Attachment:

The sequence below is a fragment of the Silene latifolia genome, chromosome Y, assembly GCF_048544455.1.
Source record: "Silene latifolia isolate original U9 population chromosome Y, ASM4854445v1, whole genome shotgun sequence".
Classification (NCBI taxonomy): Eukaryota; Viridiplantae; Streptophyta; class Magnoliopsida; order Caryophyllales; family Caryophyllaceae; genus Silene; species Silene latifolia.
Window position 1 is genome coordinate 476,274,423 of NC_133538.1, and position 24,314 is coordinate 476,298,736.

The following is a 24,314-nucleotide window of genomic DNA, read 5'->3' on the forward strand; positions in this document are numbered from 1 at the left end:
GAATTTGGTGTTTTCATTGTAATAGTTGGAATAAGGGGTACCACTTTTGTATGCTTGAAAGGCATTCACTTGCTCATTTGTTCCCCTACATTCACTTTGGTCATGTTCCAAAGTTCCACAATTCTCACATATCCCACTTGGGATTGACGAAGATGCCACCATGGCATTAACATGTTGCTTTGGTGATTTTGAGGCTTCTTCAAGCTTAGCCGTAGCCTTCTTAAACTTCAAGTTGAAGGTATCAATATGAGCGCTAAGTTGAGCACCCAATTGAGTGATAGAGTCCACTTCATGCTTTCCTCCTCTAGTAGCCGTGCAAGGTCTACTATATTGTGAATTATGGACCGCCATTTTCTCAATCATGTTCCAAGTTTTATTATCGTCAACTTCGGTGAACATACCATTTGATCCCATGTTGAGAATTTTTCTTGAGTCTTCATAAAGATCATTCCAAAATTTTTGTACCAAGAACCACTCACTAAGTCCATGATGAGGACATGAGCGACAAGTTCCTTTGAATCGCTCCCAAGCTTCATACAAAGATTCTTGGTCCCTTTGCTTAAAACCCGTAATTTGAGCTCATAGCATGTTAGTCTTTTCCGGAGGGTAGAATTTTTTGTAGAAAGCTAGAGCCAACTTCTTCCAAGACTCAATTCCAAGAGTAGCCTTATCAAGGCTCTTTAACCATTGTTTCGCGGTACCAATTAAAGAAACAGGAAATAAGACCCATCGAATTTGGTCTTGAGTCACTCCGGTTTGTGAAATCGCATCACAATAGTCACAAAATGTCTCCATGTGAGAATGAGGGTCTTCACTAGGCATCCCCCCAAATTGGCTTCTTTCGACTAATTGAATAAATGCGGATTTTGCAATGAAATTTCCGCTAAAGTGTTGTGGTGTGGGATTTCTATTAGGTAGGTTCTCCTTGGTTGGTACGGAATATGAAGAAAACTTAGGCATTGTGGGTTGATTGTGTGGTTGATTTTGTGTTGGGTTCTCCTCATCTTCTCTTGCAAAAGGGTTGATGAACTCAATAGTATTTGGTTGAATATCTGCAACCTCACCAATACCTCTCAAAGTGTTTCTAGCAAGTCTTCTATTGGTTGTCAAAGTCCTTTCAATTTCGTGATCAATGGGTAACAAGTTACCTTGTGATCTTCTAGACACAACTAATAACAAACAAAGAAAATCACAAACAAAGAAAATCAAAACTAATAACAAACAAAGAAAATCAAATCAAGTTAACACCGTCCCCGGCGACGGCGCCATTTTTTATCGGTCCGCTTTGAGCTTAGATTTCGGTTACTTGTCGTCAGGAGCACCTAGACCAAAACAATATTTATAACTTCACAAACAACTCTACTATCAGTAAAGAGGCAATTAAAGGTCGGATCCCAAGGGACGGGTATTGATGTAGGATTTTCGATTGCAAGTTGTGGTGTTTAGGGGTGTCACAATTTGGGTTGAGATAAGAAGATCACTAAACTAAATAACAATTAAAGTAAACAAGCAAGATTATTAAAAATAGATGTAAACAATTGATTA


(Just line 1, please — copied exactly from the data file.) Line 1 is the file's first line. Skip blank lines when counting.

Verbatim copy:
The sequence below is a fragment of the Silene latifolia genome, chromosome Y, assembly GCF_048544455.1.